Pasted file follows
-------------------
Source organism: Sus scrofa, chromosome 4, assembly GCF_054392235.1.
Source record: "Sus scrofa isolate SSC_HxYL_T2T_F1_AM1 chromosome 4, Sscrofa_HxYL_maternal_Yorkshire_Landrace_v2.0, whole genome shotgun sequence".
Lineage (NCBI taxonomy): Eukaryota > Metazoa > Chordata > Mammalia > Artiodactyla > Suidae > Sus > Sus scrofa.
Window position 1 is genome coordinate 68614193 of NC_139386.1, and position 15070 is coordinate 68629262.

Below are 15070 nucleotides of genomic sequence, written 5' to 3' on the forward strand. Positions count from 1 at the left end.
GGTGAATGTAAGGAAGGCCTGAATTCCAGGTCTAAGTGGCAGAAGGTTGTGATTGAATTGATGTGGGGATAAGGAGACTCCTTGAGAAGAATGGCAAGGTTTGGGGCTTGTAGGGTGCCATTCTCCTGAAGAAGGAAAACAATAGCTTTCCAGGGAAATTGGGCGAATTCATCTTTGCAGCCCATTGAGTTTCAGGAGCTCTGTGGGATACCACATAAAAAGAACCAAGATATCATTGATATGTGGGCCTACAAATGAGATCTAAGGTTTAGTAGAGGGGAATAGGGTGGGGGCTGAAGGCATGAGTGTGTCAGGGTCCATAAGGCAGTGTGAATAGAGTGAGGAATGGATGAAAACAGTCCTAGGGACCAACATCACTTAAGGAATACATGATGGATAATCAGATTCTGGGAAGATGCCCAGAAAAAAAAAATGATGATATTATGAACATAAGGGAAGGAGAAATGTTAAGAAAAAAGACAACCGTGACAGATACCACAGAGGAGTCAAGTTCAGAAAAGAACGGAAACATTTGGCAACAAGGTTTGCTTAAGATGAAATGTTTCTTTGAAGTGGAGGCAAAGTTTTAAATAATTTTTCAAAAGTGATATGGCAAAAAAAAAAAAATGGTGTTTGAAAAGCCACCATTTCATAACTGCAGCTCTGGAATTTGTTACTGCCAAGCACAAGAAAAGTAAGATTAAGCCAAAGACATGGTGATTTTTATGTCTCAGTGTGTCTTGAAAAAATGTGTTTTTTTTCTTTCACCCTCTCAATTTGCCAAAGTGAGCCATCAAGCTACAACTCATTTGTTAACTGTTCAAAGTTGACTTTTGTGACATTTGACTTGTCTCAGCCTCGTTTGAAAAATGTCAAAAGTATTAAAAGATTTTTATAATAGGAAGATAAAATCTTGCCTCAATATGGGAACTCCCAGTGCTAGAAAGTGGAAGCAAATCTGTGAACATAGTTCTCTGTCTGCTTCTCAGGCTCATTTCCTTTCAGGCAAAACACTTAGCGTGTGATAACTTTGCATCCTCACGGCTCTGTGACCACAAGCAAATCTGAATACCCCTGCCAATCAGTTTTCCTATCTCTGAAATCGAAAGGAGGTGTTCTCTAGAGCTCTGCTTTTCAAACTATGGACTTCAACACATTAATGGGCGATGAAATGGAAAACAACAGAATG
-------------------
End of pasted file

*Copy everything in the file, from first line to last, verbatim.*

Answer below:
Source organism: Sus scrofa, chromosome 4, assembly GCF_054392235.1.
Source record: "Sus scrofa isolate SSC_HxYL_T2T_F1_AM1 chromosome 4, Sscrofa_HxYL_maternal_Yorkshire_Landrace_v2.0, whole genome shotgun sequence".
Lineage (NCBI taxonomy): Eukaryota > Metazoa > Chordata > Mammalia > Artiodactyla > Suidae > Sus > Sus scrofa.
Window position 1 is genome coordinate 68614193 of NC_139386.1, and position 15070 is coordinate 68629262.

Below are 15070 nucleotides of genomic sequence, written 5' to 3' on the forward strand. Positions count from 1 at the left end.
GGTGAATGTAAGGAAGGCCTGAATTCCAGGTCTAAGTGGCAGAAGGTTGTGATTGAATTGATGTGGGGATAAGGAGACTCCTTGAGAAGAATGGCAAGGTTTGGGGCTTGTAGGGTGCCATTCTCCTGAAGAAGGAAAACAATAGCTTTCCAGGGAAATTGGGCGAATTCATCTTTGCAGCCCATTGAGTTTCAGGAGCTCTGTGGGATACCACATAAAAAGAACCAAGATATCATTGATATGTGGGCCTACAAATGAGATCTAAGGTTTAGTAGAGGGGAATAGGGTGGGGGCTGAAGGCATGAGTGTGTCAGGGTCCATAAGGCAGTGTGAATAGAGTGAGGAATGGATGAAAACAGTCCTAGGGACCAACATCACTTAAGGAATACATGATGGATAATCAGATTCTGGGAAGATGCCCAGAAAAAAAAAATGATGATATTATGAACATAAGGGAAGGAGAAATGTTAAGAAAAAAGACAACCGTGACAGATACCACAGAGGAGTCAAGTTCAGAAAAGAACGGAAACATTTGGCAACAAGGTTTGCTTAAGATGAAATGTTTCTTTGAAGTGGAGGCAAAGTTTTAAATAATTTTTCAAAAGTGATATGGCAAAAAAAAAAAAATGGTGTTTGAAAAGCCACCATTTCATAACTGCAGCTCTGGAATTTGTTACTGCCAAGCACAAGAAAAGTAAGATTAAGCCAAAGACATGGTGATTTTTATGTCTCAGTGTGTCTTGAAAAAATGTGTTTTTTTTCTTTCACCCTCTCAATTTGCCAAAGTGAGCCATCAAGCTACAACTCATTTGTTAACTGTTCAAAGTTGACTTTTGTGACATTTGACTTGTCTCAGCCTCGTTTGAAAAATGTCAAAAGTATTAAAAGATTTTTATAATAGGAAGATAAAATCTTGCCTCAATATGGGAACTCCCAGTGCTAGAAAGTGGAAGCAAATCTGTGAACATAGTTCTCTGTCTGCTTCTCAGGCTCATTTCCTTTCAGGCAAAACACTTAGCGTGTGATAACTTTGCATCCTCACGGCTCTGTGACCACAAGCAAATCTGAATACCCCTGCCAATCAGTTTTCCTATCTCTGAAATCGAAAGGAGGTGTTCTCTAGAGCTCTGCTTTTCAAACTATGGACTTCAACACATTAATGGGCGATGAAATGGAAAACAACAGAATG